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Thread: Teaching Newbies to Metal Detect the Beach

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  1. #1
    us
    Feb 2014
    Ohio and Florida
    CTX3030 w 11" and 17" DD coils, Minelab Excalibur II w 10" coil, BH Discovery 3300 w 7" coil, Troy Shadow x2 w 7" coil Vibra-Tector 730 w 4" coil, Fisher Pulse Pointer, Whites (1970s)
    581
    1353 times
    Beach and Shallow Water Hunting
    Honorable Mentions (1)

    Teaching Newbies to Metal Detect the Beach

    My sister, Strawbarry, and her husband, Bobby, visited for 3 days and they wanted to metal detect. Luckily, I had 3 detectors at hand and decided to make sure they all were functioning just before their arrival. Unfortunately, my Excal was dead due to a short or open in the wire going from the battery to control unit. [fyi entire wire needs to be replaced.]

    Before the first beach hunt, we went over the rules of MDing; to fill all holes, keep away from people, and collect all targets good and bad (trash), for example. We discussed good places on the beach to detect including the blanket line, high tide line and pathways, to name a few. Except for a few important points (e.g., power, sensitivity, discrimination), I managed the machine functions as these would have taken too much time to detail. It was the importance of keeping the coil low to the ground that would repeatedly catch Strawbarry off-guard.

    “KEEP THE COIL TO THE SAND” I’d keep yelling at her as she would keep regressing back to a Pendulum swing. “YA KNOW THAT COIL ONLY GOES 7” DEEP AND IF YOU’RE 8” ABOVE THE SAND!!! GET THE MESSAGE?”

    Ok, so I acted like a drill sergeant; barking orders…they have to hear me through the headphones, don’t they?

    During the subsequent hunts, totally 13 hrs, I became the digger as Strawbarry labored even with a 2 lb 8oz detector (BH Discovery 3300) and Bobby did a little better with the 6 lb 8oz detector (CTX 3030 w 11”coil), but switched arms often. I mention detector weight, first, since I was truly struck at how they struggled with the weight of the machines. [Review of weight of intro machines under $300, shows few weigh less then 2 ½ lbs.]

    Bobby was a natural, at least when it came to keeping the coil to the sand (i.e., ½” above surface). His chief problem seemed to be pinpointing the target, w/o using pinpointing. He tried the wiggle method but seemed to wiggle his hips more than the tip of the double D coil. To help him with localization, he would first try to localize the target and then I would take the detector and localize it (i.e., its true location) and he would re examine before I would dig the target. Locating targets with DD coils is always challenging for Newbies. I finally let him use pinpointing, a function I don't deal with most the time.

    Strawbarry was using an 8” concentric coil, which is easier to localize with, and seemed to have an easier time locating and digging targets (I gave her a sand scoop and off she went). When she got tired, she often had to use 2 hands to carry and move the detector back-and-forth, even though the detector only weighed 2 ½ lbs. My wife had to carry the sand scoop when Strawbarry got tired, which I heard about later. Strawbarry is 63 yrs old but tall and in good shape. Manufacturers of metal detectors might want to consider building very light weight detectors [Detectors are never under 2 lbs. Tesoro seems to have the most light weight detectors but rumor has it they may no longer be in business and currently most of their detectors are “out-of-stock”.]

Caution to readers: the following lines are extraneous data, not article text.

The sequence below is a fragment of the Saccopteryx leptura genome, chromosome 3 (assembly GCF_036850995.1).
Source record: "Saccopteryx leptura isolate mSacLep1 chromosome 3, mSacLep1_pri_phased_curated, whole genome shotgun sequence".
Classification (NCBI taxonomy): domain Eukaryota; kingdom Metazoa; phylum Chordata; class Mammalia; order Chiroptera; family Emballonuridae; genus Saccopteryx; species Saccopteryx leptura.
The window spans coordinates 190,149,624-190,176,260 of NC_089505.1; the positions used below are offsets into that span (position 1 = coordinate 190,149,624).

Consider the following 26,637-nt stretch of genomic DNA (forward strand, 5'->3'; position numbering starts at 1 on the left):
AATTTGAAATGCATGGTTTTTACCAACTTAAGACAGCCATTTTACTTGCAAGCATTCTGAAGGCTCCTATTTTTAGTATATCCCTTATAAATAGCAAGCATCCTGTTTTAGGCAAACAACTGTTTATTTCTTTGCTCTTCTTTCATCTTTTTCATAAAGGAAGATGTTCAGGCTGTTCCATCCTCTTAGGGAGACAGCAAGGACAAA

Finally, the detector sounds were found to be much more complex for both of them then I could imagine. For example, even though my CTX 3030 is programmed for one tone only (around FE 12 line), it emits numerous tones depending on relative location of the target to the coil. Seldom do we discuss the threshold bump, but it is there. When a target is deep the tone is lower. And then there is the spontaneous or periodic chatter (noise) particularly when they got too close to the wet, salty sand. Did I mention the intermittent (e.g., one way) but present signals? We concentrated on clear and repeatable signals to get through the hunts. I can only imagine the targets we left behind.

    We visited 3 beaches over 3 days and spent a total of 13 hrs metal detecting. Their finds included a Cremation tag from Clearwater Florida, several metal toy cars and a Triton wedding band (Tungsten Carbide) that fit Bobby perfectly. [He put it on so fast I didn't get a picture.] They also found numerous coins, a few pieces of junk jewelry and the usual tabs, etc. Overall they were very happy with their finds; they’re taking home the cremation tag to show the grand kids and I think Bobby will actually wear the Tritan band. Strawbarry was already talking about buying a detector when I offered her the Discovery 3300 and a sand scoop. They left early the 4th day and my wife and I feel back to sleep due to exhaustion.

    Click image for larger version. 

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    I know the metal detecting bug has hit my sister when Bobby texted me the following:

    “Strawbarry wanted to metal detect [name of beach] at 8am this morning [on way out of town] but I talked her out of it. Told her wouldn’t be right to use your equipment there before you, she said tuff luck…”

    Note: The day before, we saw a large group of college spring breakers having a serious party at one corner of the beach. She wanted to get there before me! Sign of a true metal detectorist and loving sister.

    Happy Hunting
    Slingshot and dsdigger like this.
    Metal Detecting Goal in Life is to Find Wife a 2ct Diamond Ring (so she'll be quiet about all my metal detecting).

 

 

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